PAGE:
Jun 18, 2013


Not gentry, but I have landed in Missouri.

I have an apartment in a town a bit east of the new job.

I have the dog with me.

I have all my guns and most of my ammo with me.

I do not have my wife with me... and that is very tough.

The drive was awful. I can't think of any better way to describe it.

I rented a 6x12 tandem-axle trailer from Uhaul, and it was as expected: Heavy. It did, however, fit most of the important stuff. The truck is rated for 5,000lb towing - and I suspect I was well over that when all was said and done. It survived the trip, averaging somewhere around 14.5mpg over 1,155 miles and a lot of hills. Now that the trailer is gone, it feels like a sports car.

Day 1:
I left the house at 7:15am, and drove through the hills of western NY at a stately 55-60mph, occasionally less. I got my teeth rattled out on the washboard of I86 in the Seneca Nation, then on into PA and free air. I tried to grab a picture of the "Welcome to Pennsylvania" sign, but the camera wasn't quick enough as I went by.

I stopped around 2 at Pediem's place for a bathroom, drink, and to stretch legs for a bit. Dixie appreciated the stop... By 2:30 I was back on the road west. On to Columbus, where we picked up I70 and smoother (flatter) roads. Traffic picked up some around there, but not too bad. I chugged across western Ohio and into Indiana, stopping for gas every 120-150 miles or so. Note: if you're going west on 70 in Indiana, there are some truly horrible potholes in the right lane in the first ten or fifteen miles. They have signs well before them, that say "ROUGH ROAD, USE EXTREME CAUTION". The signs should say "HEY STUPID MOVE TO THE LEFT LANE OR YOU MIGHT LOSE AN AXLE OR VOLKSWAGEN". I managed to get BOTH of the potholes with truck and trailer; if I'd been going any faster it might have been interesting.

I'd been intending to have dinner with Brigid, BRM, Wing, and Barkley - but timing was not going to allow it.  I was doing OK to meet for a drink and chat, until I70 came to a complete standstill at mile 110. As in, "shut off the truck and get out to stretch while you sit for 20-25 minutes" standstill. Once we were finally rolling again, it was far too late for dinner and bordering on too late to visit - but Brigid was again the gracious hostess and stayed up a little late, put a plate of food in front of me, scritched Dixie a few times, and let me babble at her, BRM, and Wing before I made my apologies and headed to my hotel for bed. (Side note to those present: sorry I wasn't more of a conversationalist. Totally wiped.) I checked in and crashed shortly after 11pm. Yes, sixteen hours on the road, to go 650 miles.

Day 2: Up early again, I was on the road by 7:15 once more, and just kept chugging. The drive across the remainder of IN and IL was uneventful. I stopped in St Louis for coffee with a dear friend, then continued west. I picked up a follower in the form of BabyBrother and his wife around Marshall, and they followed me to New Place to help me unload. We got here around 4:00 or so and had the trailer empty by 6:30.

I am still surrounded by boxes and chaos, but things are slowly getting organized. I'm learning where things are, I've met many of my neighbors, my new landlord seems like a nice guy...

I'd be lying if I said I wasn't a little bit homesick. The first 36 hours here were VERY tough. There may have been some overactive lacrimal glands once or twice. I went through Walmart to get a few essentials, and zoned out while standing in the cereal aisle trying to decide. The woman stocking boxes broke my reverie by asking me if I was OK or if I needed help finding something. ... When the Walmart lady is wondering if you're OK, there might be a problem.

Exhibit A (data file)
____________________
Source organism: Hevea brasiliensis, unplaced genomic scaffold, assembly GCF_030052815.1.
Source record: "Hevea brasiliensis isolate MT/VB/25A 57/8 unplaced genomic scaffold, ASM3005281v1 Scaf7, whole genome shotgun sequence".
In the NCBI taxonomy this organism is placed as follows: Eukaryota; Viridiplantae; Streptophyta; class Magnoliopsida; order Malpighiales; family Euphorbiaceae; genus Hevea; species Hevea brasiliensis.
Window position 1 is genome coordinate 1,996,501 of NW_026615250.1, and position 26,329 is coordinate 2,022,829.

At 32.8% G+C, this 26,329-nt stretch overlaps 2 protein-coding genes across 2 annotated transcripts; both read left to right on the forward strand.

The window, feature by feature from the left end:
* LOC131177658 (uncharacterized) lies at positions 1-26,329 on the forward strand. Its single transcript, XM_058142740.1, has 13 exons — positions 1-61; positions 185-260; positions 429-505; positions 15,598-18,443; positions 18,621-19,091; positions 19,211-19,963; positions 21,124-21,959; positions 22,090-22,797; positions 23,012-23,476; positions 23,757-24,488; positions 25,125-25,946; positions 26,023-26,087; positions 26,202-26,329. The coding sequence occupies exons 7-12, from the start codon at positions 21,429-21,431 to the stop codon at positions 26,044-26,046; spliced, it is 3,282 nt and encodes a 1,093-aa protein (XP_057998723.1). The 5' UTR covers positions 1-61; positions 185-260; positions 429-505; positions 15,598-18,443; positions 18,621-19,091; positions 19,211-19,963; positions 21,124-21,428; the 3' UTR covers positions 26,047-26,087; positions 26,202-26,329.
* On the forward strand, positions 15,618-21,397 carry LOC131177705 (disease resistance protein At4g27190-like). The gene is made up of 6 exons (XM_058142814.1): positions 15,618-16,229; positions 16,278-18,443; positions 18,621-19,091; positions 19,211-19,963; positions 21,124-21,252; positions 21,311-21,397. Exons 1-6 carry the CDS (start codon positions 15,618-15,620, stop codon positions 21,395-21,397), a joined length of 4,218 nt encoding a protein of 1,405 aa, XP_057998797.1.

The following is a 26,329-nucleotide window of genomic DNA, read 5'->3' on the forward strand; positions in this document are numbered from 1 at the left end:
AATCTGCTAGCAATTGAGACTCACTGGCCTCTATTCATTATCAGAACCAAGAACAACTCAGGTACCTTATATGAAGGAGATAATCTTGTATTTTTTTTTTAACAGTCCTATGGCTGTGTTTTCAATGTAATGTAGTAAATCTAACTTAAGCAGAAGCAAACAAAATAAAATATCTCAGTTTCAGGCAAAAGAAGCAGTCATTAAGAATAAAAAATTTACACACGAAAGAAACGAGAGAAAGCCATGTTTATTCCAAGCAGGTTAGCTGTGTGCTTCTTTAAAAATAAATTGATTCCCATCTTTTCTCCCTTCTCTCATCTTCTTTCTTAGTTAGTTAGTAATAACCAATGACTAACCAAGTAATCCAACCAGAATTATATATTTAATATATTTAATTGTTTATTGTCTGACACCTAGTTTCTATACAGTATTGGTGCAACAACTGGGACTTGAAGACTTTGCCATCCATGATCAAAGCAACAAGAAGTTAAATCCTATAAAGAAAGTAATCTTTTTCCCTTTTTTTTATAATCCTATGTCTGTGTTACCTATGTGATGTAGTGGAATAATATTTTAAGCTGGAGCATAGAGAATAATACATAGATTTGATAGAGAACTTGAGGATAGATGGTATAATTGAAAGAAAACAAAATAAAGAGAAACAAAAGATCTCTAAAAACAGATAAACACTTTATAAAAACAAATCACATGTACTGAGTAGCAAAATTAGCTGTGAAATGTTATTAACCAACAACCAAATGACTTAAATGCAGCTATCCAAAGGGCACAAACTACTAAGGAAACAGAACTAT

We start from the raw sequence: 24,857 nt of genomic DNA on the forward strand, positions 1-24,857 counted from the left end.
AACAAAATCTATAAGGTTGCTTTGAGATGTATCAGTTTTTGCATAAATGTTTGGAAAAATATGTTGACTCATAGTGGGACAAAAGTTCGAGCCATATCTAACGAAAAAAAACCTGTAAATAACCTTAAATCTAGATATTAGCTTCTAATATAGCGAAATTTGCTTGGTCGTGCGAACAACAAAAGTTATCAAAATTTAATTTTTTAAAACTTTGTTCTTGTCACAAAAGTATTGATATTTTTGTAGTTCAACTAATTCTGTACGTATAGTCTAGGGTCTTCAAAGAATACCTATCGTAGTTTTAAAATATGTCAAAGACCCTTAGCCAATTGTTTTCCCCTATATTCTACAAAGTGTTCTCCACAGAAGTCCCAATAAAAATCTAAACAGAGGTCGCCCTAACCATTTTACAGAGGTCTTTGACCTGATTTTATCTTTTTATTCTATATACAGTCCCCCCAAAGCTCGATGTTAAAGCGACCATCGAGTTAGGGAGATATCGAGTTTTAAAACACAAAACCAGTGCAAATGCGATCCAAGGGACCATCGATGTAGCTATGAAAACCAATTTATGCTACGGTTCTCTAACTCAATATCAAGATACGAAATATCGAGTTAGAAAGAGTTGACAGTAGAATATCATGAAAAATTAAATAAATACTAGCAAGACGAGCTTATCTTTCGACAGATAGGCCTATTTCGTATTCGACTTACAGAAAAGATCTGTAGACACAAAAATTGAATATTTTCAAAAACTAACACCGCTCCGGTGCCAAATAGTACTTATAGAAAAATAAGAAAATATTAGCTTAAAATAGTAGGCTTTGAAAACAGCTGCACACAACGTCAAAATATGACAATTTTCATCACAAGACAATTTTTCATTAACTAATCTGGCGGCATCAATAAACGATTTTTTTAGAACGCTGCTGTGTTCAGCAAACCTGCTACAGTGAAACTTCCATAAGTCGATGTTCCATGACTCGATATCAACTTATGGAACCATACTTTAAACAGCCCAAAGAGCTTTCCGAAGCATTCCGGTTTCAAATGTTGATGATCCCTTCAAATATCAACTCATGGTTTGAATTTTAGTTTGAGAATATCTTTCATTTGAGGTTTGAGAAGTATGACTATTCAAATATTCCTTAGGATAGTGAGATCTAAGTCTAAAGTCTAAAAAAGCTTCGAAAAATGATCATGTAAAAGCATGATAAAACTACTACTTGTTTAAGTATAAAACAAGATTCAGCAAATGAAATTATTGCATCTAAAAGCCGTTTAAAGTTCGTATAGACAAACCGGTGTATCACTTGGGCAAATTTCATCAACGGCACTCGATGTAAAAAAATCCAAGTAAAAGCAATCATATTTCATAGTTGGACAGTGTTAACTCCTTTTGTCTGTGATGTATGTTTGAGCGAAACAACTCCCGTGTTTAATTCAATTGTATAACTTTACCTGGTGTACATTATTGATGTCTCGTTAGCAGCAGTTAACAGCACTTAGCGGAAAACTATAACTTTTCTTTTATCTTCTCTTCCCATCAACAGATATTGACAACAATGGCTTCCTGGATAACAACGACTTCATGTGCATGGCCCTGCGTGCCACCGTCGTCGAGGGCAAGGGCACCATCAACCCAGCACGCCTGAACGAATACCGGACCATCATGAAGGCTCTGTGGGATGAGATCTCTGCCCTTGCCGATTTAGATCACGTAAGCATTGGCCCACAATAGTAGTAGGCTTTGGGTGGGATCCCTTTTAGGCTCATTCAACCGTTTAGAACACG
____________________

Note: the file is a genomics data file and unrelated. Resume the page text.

There's a beautiful city park about a half-mile walk away, which Dixie and I have done both mornings since arriving. I've chatted with the other half of our duplex over a beer, and with the landlord over a beer - he lives three houses away. There are several firefighters and at least one cop living within a block or two. It's a pretty quiet neighborhood - very working-class, very good people, who have been nothing but welcoming to a stranger.

This has not been an easy process - in any way. Nor has it been cheap. My fun money will be zero until the house in NY is sold and MrsZ is out here and hopefully working some... but you know what?

I'm free.

You can't take the sky from me.


doubletrouble said...

Sounds like a rough ride, but there you are, & in one piece!
Good goin', & good luck.

Ruth said...

Glad to hear you made it ok!

Anonymous said...

Congratulations on making a successful exodus. I am a little envious of you from here in MA. Hopefully all the loose ends settle into place in no time at all.

Wally said...

+1 Good on you my man.

Brigid said...

We all enjoyed the chat, even as tired as you were. (though Barkley sulked big time after Dixie left)

Glad you made it and are somewhat settled. I know it will be hard to be separated from your wife, but the time will pass quickly, and your new life will be more than you left.

Jennifer said...

Welcome to freedom

Old NFO said...

Congratulations, and glad you made it in one piece. Hopefully things will stabilize QUICKLY! and yes, welcome to freedom!!!

Wilson said...

Congratulations and welcome to the free zone.

Jay G said...

Gonna miss you in August, my friend.

But you're free. That means a hell of a lot.

Will catch you next time I'm in St. Louis.

And you know there's always a spare room deep in enemy territory for you if you need/want to come back this way.